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Photo by Rob Bartlett

The Smiling Bison is causing a stir in Sanford, and Orlandoans are migrating north 

Making itself herd

Get over it, Orlando. Sanford has the Smiling Bison all to itself and there ain't no use crying over spilt milk or screeching over dropped dung. Just oil the wheels on your wagon and head on up to the fertile plains of the Bokey, where there's some mighty fine grazing to be had, courtesy of Josh Oakley. The native Buffaloan (no joke) closed his Bennett Road operation last December to give full attention to his Sanford gastropub, and it's easy to see why: The building, built in 1910 and featuring many throwback fixtures (oh, those tiered crystal chandeliers!) and details (oh, that tile ceiling!), is an absolute beauty.

Needless to say, the restaurant is ready for its close-up. Had Mr. DeMille been a bleeding-heart Canajun like myself, he too would've set his sights on Oakley's poutine ($9). I was somewhat critical of the Bennett Road version when I reviewed Smiling Bison back in September 2013, so I was happy to see those potato wedges replaced with thin-cut fries. I wasn't thrilled to see a thick, earthy mushroom gravy instead of a lighter, beefier one, and the cheddar cheese curds had more of a congealed feel than a squeaky one, but there's plenty of comfort to be had in this poutine – even more so during happy hour, when it costs just $6. On this most recent visit, the cool night air had us craving more comfort, and the chicken pot pie ($14) was like a grandmother's embrace – a warm, meaty, peppery, onion-forward embrace. The cheddar pie crust with bison-shaped cutout was a nice touch, too.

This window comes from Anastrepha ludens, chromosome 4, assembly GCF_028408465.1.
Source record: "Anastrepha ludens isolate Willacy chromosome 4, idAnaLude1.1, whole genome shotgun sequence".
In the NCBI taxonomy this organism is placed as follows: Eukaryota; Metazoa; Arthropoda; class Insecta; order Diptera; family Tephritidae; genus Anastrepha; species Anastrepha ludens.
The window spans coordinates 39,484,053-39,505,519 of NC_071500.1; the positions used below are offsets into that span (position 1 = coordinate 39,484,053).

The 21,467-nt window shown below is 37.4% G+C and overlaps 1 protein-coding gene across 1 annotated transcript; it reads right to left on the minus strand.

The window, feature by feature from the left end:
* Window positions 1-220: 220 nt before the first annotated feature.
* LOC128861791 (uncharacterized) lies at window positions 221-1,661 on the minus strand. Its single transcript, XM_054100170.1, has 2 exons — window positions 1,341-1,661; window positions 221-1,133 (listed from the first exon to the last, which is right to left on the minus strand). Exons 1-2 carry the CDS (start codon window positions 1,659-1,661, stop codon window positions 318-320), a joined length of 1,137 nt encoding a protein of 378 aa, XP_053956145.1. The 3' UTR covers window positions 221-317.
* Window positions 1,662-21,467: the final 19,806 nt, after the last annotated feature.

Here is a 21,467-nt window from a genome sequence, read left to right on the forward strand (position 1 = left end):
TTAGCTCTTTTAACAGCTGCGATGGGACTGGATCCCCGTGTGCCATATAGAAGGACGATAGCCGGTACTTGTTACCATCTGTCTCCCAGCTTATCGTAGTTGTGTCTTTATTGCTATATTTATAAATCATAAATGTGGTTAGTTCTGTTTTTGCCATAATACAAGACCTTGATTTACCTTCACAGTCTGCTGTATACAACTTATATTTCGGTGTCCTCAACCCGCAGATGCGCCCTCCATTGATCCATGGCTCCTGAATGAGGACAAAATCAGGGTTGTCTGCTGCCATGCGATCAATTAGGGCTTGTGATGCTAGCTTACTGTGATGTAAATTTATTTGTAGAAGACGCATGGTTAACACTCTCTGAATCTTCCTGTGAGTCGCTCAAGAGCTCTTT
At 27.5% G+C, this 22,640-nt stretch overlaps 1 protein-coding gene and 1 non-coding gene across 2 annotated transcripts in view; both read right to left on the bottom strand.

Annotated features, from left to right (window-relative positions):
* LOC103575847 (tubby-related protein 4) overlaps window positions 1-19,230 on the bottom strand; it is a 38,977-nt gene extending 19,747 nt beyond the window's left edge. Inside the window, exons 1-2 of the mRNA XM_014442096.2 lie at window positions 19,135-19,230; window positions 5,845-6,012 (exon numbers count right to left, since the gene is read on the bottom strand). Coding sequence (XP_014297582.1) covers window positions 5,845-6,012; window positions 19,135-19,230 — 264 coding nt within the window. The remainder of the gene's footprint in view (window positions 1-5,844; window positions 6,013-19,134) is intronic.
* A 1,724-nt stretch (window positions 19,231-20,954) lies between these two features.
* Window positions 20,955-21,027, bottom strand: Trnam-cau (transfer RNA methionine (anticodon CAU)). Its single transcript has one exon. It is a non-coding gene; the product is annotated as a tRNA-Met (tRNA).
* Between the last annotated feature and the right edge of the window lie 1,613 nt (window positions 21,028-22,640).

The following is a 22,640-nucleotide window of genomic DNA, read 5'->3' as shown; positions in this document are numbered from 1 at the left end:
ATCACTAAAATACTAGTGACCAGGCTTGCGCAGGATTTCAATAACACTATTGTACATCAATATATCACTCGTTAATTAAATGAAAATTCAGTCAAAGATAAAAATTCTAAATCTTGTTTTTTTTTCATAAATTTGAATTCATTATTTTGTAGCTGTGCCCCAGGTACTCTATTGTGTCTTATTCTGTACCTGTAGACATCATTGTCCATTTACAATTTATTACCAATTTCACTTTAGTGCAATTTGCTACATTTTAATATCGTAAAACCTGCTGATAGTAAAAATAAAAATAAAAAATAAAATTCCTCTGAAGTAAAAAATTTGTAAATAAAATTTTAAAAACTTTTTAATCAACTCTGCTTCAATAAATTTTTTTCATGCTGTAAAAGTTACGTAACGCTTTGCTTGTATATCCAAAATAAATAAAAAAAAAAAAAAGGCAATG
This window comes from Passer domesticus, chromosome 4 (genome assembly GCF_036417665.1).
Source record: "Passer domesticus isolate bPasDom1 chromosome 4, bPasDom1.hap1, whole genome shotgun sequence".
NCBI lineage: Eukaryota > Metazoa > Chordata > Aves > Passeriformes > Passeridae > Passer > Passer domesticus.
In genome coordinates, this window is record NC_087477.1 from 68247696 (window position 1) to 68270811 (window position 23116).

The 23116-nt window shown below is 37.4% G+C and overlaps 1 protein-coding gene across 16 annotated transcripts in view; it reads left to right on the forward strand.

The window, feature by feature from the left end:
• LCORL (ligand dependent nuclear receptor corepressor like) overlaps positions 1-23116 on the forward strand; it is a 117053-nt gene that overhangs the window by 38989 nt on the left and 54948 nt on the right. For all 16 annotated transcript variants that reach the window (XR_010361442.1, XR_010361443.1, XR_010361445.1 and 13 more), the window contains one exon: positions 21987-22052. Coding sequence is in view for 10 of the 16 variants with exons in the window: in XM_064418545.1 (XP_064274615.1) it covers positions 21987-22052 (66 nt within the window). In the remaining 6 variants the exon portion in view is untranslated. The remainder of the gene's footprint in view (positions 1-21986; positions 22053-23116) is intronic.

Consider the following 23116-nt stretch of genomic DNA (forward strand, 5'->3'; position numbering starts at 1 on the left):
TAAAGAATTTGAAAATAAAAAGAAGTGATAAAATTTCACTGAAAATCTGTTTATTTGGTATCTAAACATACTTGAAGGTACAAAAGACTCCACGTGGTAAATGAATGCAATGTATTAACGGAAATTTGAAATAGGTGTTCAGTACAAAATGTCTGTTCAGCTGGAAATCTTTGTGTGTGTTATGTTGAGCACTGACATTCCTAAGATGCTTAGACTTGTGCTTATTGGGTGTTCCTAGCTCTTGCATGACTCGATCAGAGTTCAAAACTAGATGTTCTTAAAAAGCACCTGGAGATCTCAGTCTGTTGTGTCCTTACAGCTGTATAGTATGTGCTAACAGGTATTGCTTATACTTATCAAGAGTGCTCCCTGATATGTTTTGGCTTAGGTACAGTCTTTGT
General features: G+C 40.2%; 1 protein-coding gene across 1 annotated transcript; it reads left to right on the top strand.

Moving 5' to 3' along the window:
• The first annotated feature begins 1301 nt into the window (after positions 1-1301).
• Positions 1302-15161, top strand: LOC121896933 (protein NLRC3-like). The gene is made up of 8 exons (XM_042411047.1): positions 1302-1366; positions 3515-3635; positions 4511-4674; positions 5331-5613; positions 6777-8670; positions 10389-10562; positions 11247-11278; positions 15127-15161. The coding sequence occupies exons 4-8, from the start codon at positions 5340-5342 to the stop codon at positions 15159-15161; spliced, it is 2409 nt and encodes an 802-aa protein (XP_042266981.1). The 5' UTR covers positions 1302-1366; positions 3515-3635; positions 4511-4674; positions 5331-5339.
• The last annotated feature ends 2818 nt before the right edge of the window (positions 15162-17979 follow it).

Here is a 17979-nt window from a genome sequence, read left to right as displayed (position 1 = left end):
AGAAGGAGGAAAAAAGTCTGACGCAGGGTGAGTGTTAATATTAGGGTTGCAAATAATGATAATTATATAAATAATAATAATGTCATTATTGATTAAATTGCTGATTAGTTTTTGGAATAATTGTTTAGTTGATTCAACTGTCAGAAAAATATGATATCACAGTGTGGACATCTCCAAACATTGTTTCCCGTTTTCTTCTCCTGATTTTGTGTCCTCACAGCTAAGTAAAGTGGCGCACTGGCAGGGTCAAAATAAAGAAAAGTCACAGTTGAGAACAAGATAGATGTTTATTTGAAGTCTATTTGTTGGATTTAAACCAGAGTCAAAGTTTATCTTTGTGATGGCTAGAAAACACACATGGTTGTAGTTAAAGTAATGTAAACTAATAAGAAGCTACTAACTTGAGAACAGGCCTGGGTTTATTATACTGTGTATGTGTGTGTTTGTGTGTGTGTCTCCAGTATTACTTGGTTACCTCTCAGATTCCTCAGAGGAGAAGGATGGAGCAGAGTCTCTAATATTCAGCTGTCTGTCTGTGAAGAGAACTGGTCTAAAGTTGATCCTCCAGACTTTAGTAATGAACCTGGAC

The burger ($16), duck-lovers pizza ($17) and any of Oakley's house-made sausages are consistent can't-miss choices, yet the Cincinnati 5-Way ($25), a "garbage plate" of drunk food originating in the Queen City, seemed a fitting choice. It comprises five ingredients: Clear Creek Ranch beef chili, house-made spaghetti, cheddar, onions and beans. A dollop of richness in the form of crème fraîche gave it a sixth "way," but there's no way you're going away hungry after this dish. I just wish the beans had been cooked a bit longer; their very firm texture was a bit distracting. Not so with the grouper cheeks – they're just-right firm, and cornmeal-fried before being stuffed in a buttery New England roll ($15) with lettuce, tomato and tartar sauce. The sandwich was served with a pickled red cabbage slaw that's not for the faint of mouth, remarkably bold and zippy.

Playing into Sanford's rep as a refined cocktail town, the Bison's creative quaffs are truly crafted – the outstanding Pisco Manhattan ($9) with sherry and elderflower, for example, and the "Peach & Chong" ($9) with peach-infused bourbon, thyme simple syrup, sour mix, egg whites and black sea salt. A lush, Nilla-wafered banana pudding ($6) is dotted with black sea salt as well, and it all works in utterly delightful fashion.

There were some who questioned Oakley's ability to make a success of it in Sanford, but it's clear he's proved those naysayers wrong. He even lives in Sanford, but it's in the kitchen where Oakley feels at home, and it's usually on the range.

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